Marijuana For Amyotrophic Lateral Sclerosis (ALS)

by | Aug 5, 2021 | Conditions, Health & Relief

Updated on November 26, 2021. Medical content reviewed by Dr. Shatha Atiya.

Medical marijuana is a must-have in every patient’s arsenal battling ALS. Besides being potent when relieving the many burdensome symptoms of ALS like spasticity, chronic pain, and sleep disorders, recent studies suggest that cannabis for ALS may improve longevity.

Mitch Albom wrote on Tuesdays with Morrie, “ALS is like a lit candle: it melts your nerves and leaves your body a pile of wax.” Despite the grim depiction, this is the reality of ALS.

Amyotrophic lateral sclerosis (ALS), Lou Gehrig’s disease, or motor neuron disease (MND) is a rare condition that attacks the central nervous system. Notably the nerve cells in the brain and spinal cord. As a result, ‘normal’ activities such as walking, chewing, talking, and breathing become strenuous. And due to the progressive nature of the disease, the situation worsens over time.

Unfortunately, there is no cure for ALS, and current treatment does little to alter the course of the disease.

Medical Marijuana Treatment For ALS

Since Lou Gehrig’s disease has no cure, why add medical marijuana to an already populated medication list?

As we shall see, recent scientific revelations suggest that medical marijuana may be more effective in treating ALS symptoms compared to existing medication. Moreover, these studies also imply that marijuana may slow ALS progression. That would mean perhaps extending the lifespan of ALS patients and reducing the burden of the disease.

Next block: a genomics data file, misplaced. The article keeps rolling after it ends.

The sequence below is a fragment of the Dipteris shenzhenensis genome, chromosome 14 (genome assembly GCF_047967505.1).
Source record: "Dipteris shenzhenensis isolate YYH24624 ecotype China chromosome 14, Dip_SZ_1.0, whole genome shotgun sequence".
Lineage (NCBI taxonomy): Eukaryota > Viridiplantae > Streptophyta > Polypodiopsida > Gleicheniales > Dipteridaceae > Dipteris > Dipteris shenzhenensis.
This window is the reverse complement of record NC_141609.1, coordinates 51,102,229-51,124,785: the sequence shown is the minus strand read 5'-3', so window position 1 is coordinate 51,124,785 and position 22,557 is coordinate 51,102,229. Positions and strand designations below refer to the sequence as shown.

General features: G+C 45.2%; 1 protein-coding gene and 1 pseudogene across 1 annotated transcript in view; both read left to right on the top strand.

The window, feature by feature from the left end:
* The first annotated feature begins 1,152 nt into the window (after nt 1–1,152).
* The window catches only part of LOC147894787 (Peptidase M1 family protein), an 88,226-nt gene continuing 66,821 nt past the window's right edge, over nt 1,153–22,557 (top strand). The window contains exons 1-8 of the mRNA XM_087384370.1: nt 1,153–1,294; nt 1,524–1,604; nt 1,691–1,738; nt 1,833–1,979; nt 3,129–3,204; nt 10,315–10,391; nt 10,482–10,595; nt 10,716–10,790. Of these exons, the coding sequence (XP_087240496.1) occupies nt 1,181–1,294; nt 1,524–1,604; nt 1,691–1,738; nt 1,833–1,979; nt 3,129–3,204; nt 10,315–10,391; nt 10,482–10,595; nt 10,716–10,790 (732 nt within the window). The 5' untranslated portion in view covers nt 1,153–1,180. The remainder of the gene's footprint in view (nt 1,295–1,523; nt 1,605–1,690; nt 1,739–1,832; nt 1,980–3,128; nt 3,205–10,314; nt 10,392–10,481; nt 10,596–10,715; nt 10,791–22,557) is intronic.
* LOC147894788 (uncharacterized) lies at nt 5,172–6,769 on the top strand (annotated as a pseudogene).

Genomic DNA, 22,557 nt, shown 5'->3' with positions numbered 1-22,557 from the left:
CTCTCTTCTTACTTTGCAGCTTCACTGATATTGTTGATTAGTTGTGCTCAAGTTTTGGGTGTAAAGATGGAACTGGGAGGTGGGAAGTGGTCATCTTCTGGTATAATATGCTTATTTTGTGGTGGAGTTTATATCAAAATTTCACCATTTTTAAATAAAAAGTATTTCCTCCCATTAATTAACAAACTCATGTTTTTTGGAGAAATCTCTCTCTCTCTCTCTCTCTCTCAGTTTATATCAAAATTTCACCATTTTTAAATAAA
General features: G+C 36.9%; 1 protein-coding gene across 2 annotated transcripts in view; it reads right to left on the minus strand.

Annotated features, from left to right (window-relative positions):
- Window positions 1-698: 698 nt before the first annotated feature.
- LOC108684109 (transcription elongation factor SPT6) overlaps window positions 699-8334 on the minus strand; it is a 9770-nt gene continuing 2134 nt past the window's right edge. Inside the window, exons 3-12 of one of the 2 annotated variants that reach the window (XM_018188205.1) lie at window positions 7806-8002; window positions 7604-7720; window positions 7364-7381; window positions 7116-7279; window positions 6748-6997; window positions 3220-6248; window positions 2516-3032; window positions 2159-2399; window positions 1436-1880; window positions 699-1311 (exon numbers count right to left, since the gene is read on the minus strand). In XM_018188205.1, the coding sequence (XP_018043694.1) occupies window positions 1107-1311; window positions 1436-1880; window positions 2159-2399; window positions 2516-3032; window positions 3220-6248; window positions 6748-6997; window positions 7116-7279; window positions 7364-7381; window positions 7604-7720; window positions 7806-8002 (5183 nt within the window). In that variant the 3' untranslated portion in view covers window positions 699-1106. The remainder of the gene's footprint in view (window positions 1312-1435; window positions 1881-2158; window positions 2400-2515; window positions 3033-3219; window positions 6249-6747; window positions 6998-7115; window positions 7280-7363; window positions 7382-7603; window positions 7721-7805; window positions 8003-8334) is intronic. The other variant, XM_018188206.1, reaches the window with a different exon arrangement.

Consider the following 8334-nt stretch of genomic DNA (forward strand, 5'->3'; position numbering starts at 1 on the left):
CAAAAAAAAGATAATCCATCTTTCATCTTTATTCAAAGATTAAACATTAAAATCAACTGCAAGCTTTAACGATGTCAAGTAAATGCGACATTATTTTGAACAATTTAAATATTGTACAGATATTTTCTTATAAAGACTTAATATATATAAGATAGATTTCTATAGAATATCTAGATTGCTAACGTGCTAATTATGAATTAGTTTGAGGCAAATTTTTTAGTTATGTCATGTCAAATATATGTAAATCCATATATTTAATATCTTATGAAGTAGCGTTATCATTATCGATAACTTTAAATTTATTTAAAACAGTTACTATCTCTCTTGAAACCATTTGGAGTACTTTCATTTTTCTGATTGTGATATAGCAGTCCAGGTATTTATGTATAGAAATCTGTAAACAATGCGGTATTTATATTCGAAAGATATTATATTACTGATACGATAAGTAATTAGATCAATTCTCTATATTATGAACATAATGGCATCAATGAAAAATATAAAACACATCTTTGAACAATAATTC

Potential Benefits of Marijuana For ALS Treatment

Patients with motor neuron disease (MND) may find cannabis key when combating:

Spasticity

Besides jeopardizing a patient’s ability to control voluntary movement, ALS causes muscle tightness and involuntary contractions. That is known as spasticity, and it is a source of anguish for many patients. Although spasticity rears its ugly head for many debilitating conditions, it is particularly arduous to manage in ALS.

Current spasticity medications fall short in terms of efficacy and the intolerable side effects they cause. Worse still, these drugs intensify the lower motor neuron symptoms of ALS.

When dealing with spasticity, cannabis for multiple sclerosis (MS) has been an eyeopener. Many ALS patients have adopted medical marijuana for their spasticity because of how effective it is for MS.

A phase 2 trial done in Italy called CANALS sought to test whether Sativex (nabiximols), a cannabis extract, would be a safe, tolerable, and effective option for ALS patients affected by spasticity. The study involved 59 patients split into two groups, one receiving Sativex and the other a placebo.

At the end of the study, patients in the Sativex group had significantly reduced spasticity throughout the study. And the condition of those in the placebo group worsened. Additionally, the drug was well-tolerated, plus there were no adverse side effects.

Chronic pain

Patients with Lou Gehrig’s disease will experience long periods of pain due to spasticity. So, a solution to this chronic pain is vital during treatment.